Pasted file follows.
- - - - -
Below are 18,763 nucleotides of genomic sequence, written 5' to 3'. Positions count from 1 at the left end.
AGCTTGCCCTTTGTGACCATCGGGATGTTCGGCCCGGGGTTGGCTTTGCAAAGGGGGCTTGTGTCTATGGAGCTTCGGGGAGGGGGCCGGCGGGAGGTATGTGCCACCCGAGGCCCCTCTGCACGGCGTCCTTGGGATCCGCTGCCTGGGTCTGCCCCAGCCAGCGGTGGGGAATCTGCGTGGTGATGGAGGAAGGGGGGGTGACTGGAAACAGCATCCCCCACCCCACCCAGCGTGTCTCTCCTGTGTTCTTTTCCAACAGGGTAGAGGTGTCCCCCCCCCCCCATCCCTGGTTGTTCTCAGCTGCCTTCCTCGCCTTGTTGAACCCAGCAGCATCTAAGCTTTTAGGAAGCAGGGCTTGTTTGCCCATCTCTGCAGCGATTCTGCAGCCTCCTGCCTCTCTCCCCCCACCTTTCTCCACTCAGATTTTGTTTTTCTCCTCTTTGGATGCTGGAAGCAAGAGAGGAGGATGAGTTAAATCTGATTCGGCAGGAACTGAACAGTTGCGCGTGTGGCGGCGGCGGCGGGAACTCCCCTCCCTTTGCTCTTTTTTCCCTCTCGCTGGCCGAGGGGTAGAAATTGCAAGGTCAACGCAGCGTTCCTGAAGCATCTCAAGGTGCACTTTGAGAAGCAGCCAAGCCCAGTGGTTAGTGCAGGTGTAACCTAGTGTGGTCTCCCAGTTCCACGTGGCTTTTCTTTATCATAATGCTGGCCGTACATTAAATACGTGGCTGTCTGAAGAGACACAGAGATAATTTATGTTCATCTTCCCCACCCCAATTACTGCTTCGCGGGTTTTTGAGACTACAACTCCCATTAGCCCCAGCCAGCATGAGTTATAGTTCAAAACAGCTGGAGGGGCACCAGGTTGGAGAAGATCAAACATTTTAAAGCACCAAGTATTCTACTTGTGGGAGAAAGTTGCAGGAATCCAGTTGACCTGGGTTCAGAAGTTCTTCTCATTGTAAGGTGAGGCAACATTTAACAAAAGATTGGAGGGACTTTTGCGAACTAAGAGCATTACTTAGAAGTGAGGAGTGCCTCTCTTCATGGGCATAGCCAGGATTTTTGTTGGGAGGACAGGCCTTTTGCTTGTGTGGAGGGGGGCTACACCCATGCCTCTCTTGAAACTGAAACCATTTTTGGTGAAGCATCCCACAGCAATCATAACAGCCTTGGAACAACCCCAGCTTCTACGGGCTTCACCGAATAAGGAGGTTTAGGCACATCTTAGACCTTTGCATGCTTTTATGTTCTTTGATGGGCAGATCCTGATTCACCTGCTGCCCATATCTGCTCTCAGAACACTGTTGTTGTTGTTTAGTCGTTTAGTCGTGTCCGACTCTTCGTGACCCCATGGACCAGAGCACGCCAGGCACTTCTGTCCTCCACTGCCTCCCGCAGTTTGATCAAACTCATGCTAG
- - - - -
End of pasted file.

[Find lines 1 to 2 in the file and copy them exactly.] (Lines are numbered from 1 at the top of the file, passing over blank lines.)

Below are 18,763 nucleotides of genomic sequence, written 5' to 3'. Positions count from 1 at the left end.
AGCTTGCCCTTTGTGACCATCGGGATGTTCGGCCCGGGGTTGGCTTTGCAAAGGGGGCTTGTGTCTATGGAGCTTCGGGGAGGGGGCCGGCGGGAGGTATGTGCCACCCGAGGCCCCTCTGCACGGCGTCCTTGGGATCCGCTGCCTGGGTCTGCCCCAGCCAGCGGTGGGGAATCTGCGTGGTGATGGAGGAAGGGGGGGTGACTGGAAACAGCATCCCCCACCCCACCCAGCGTGTCTCTCCTGTGTTCTTTTCCAACAGGGTAGAGGTGTCCCCCCCCCCCCATCCCTGGTTGTTCTCAGCTGCCTTCCTCGCCTTGTTGAACCCAGCAGCATCTAAGCTTTTAGGAAGCAGGGCTTGTTTGCCCATCTCTGCAGCGATTCTGCAGCCTCCTGCCTCTCTCCCCCCACCTTTCTCCACTCAGATTTTGTTTTTCTCCTCTTTGGATGCTGGAAGCAAGAGAGGAGGATGAGTTAAATCTGATTCGGCAGGAACTGAACAGTTGCGCGTGTGGCGGCGGCGGCGGGAACTCCCCTCCCTTTGCTCTTTTTTCCCTCTCGCTGGCCGAGGGGTAGAAATTGCAAGGTCAACGCAGCGTTCCTGAAGCATCTCAAGGTGCACTTTGAGAAGCAGCCAAGCCCAGTGGTTAGTGCAGGTGTAACCTAGTGTGGTCTCCCAGTTCCACGTGGCTTTTCTTTATCATAATGCTGGCCGTACATTAAATACGTGGCTGTCTGAAGAGACACAGAGATAATTTATGTTCATCTTCCCCACCCCAATTACTGCTTCGCGGGTTTTTGAGACTACAACTCCCATTAGCCCCAGCCAGCATGAGTTATAGTTCAAAACAGCTGGAGGGGCACCAGGTTGGAGAAGATCAAACATTTTAAAGCACCAAGTATTCTACTTGTGGGAGAAAGTTGCAGGAATCCAGTTGACCTGGGTTCAGAAGTTCTTCTCATTGTAAGGTGAGGCAACATTTAACAAAAGATTGGAGGGACTTTTGCGAACTAAGAGCATTACTTAGAAGTGAGGAGTGCCTCTCTTCATGGGCATAGCCAGGATTTTTGTTGGGAGGACAGGCCTTTTGCTTGTGTGGAGGGGGGCTACACCCATGCCTCTCTTGAAACTGAAACCATTTTTGGTGAAGCATCCCACAGCAATCATAACAGCCTTGGAACAACCCCAGCTTCTACGGGCTTCACCGAATAAGGAGGTTTAGGCACATCTTAGACCTTTGCATGCTTTTATGTTCTTTGATGGGCAGATCCTGATTCACCTGCTGCCCATATCTGCTCTCAGAACACTGTTGTTGTTGTTTAGTCGTTTAGTCGTGTCCGACTCTTCGTGACCCCATGGACCAGAGCACGCCAGGCACTTCTGTCCTCCACTGCCTCCCGCAGTTTGATCAAACTCATGCTAG